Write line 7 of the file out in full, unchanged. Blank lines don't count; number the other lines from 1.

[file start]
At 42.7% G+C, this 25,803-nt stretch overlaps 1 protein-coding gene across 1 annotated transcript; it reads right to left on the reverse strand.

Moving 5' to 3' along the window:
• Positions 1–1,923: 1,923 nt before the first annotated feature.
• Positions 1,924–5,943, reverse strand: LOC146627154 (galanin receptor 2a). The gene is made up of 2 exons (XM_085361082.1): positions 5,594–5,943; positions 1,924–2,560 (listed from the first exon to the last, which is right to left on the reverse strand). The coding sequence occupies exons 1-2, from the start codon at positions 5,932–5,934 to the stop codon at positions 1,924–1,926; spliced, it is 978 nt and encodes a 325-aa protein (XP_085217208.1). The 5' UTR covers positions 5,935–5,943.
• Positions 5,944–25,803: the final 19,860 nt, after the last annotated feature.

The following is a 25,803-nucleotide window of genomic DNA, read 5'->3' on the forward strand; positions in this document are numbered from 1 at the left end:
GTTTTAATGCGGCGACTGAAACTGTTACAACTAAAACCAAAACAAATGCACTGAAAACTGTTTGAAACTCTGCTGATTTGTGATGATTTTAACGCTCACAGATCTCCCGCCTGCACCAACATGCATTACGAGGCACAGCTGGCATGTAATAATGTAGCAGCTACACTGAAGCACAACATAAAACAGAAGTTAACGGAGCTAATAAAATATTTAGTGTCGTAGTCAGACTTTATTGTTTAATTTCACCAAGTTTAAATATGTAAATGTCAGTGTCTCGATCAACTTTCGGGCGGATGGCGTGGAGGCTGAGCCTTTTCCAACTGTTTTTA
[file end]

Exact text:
GTTTTAATGCGGCGACTGAAACTGTTACAACTAAAACCAAAACAAATGCACTGAAAACTGTTTGAAACTCTGCTGATTTGTGATGATTTTAACGCTCACAGATCTCCCGCCTGCACCAACATGCATTACGAGGCACAGCTGGCATGTAATAATGTAGCAGCTACACTGAAGCACAACATAAAACAGAAGTTAACGGAGCTAATAAAATATTTAGTGTCGTAGTCAGACTTTATTGTTTAATTTCACCAAGTTTAAATATGTAAATGTCAGTGTCTCGATCAACTTTCGGGCGGATGGCGTGGAGGCTGAGCCTTTTCCAACTGTTTTTA